Why you won't lose weight with exercise alone

style="float: right; margin-bottom: 10px; font-weight: 600;"Fri 29th Jan, 2016

If magazines and health clubs are to be believed, the new year should coincide with a whole new you. Many gyms see up to a 50% increase in memberships in January and, in some places, up to two thirds of these memberships are cancelled by the end of the month. For those of us wanting to shed more than just a few pounds gained over the over-indulging season that is Christmas, we often think that sweating it out on a treadmill is the only way to go. 

Dr. Herman Pontzer of the City University of New York has shown that increasing exercise alone is not the best policy if you want to lose weight and keep it off. The general consensus is that by increasing your daily physical activity you will increase your energy output, which will result in weight loss. In short, if you put out more energy than you're taking in you'll lose weight. Many people believe that they can continue to eat what they usually would, but so long as they increase their physical activity, they should - in theory - lose weight.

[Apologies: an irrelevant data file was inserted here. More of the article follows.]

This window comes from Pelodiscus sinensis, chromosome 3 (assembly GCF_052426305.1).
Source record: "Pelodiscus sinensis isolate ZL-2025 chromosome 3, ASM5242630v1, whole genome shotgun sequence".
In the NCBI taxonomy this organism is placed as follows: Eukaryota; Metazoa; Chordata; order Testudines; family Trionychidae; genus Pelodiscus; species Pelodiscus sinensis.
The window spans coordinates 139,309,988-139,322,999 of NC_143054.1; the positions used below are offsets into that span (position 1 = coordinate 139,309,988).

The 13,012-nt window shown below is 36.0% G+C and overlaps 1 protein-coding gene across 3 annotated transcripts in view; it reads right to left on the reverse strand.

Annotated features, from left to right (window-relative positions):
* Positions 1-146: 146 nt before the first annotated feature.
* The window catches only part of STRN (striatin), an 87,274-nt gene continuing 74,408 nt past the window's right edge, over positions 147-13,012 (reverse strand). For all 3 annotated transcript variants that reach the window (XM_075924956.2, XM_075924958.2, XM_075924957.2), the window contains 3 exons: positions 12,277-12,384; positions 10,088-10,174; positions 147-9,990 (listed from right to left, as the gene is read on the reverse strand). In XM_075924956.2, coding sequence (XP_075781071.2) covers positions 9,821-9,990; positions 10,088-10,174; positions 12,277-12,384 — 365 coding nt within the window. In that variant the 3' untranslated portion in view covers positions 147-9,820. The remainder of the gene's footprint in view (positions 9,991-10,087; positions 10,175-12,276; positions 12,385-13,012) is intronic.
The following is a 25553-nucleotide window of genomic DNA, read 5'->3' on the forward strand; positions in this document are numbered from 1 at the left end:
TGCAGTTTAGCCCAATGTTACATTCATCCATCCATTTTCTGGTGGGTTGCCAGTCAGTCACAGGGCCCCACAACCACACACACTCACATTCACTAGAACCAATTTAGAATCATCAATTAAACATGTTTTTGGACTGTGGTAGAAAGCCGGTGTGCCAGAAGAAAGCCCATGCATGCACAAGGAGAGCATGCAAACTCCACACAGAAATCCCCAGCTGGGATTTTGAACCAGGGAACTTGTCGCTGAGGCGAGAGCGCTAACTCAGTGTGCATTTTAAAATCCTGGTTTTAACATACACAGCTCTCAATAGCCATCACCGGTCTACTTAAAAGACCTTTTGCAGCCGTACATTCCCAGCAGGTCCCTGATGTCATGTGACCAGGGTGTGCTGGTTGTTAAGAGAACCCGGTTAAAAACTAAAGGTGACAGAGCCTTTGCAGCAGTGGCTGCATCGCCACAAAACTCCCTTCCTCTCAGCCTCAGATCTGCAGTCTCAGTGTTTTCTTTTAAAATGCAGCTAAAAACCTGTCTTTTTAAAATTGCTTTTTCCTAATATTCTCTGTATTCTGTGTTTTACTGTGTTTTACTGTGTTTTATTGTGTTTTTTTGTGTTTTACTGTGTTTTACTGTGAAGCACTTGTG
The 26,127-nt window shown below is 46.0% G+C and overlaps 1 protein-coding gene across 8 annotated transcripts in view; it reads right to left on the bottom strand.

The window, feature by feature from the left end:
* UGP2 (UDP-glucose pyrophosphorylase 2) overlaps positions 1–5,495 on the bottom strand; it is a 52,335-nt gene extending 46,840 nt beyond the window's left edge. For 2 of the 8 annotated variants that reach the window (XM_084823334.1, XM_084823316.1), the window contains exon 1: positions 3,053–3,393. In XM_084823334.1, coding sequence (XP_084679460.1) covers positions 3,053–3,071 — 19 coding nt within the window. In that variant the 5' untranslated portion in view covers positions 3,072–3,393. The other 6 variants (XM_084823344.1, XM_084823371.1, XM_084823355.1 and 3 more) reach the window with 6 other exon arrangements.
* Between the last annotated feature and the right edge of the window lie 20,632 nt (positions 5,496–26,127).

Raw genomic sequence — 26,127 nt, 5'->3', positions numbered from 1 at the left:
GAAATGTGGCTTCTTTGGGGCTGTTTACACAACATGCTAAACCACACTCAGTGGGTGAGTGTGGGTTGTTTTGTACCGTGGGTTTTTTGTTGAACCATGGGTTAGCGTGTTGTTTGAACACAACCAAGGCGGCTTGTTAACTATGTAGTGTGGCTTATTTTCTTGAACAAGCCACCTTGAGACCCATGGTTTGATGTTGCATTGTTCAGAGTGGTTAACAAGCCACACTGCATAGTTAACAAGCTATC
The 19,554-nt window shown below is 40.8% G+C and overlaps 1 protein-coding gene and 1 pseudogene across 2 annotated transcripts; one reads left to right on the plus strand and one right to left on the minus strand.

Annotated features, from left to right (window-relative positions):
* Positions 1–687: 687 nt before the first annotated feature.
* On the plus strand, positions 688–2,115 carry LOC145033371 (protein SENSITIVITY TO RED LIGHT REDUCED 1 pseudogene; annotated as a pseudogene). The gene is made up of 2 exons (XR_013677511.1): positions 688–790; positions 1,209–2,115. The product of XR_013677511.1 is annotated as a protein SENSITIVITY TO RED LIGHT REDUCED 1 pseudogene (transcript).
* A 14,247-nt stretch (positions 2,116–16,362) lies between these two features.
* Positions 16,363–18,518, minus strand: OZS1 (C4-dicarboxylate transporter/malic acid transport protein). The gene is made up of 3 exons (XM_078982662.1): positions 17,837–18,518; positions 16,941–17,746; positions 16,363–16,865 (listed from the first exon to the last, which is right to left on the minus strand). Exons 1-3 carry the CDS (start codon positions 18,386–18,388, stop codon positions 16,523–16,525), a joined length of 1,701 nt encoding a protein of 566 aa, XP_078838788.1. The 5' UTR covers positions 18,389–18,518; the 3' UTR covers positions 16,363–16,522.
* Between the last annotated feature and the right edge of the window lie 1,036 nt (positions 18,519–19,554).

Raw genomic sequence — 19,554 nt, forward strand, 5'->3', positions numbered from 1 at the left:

Dr. Pontzer and colleagues have shown that this is not the case. In their study they looked at over 300 adults from five different geographical locations. The study looked at increasing physical activity across the whole group and assessing energy expenditure. The results of the study support the Constrained Energy Expenditure model.

There are two proposed models for energy expenditure, the additive and the constrained models. The additive model suggests that the more physical activity you do, the more energy you use whilst your body maintains a stable level of energy to be used for your body's normal physiological functions. 

The constrained model contrasts this by arguing that the body adapts to increased energy usage by reducing energy spent on other normal physiological functions. This means that instead of creating a steady, linear increase in energy output, the energy usage actually plateaus as the body becomes accustomed to the increase in activity.

"The body adapts to increased activity, so that the calories you burn each day don't really reflect your activity level," says Pontzer. "Our analyses compared different people with different activity increases, not changes in activity within a person's daily routine."

Future studies in this area will focus on looking at increases in activity per person and tracking individual energy expenditure over time.

Whilst there is no doubt of the health benefits that physical activity and exercise has on the body, it would appear that physical activity alone cannot sustain weight loss. For those of us hoping to start the new year a little lighter, this study highlights that reducing calorie intake-eating less- is the more productive way to go.

Image credit: http://mrg.bz/zT44Ke

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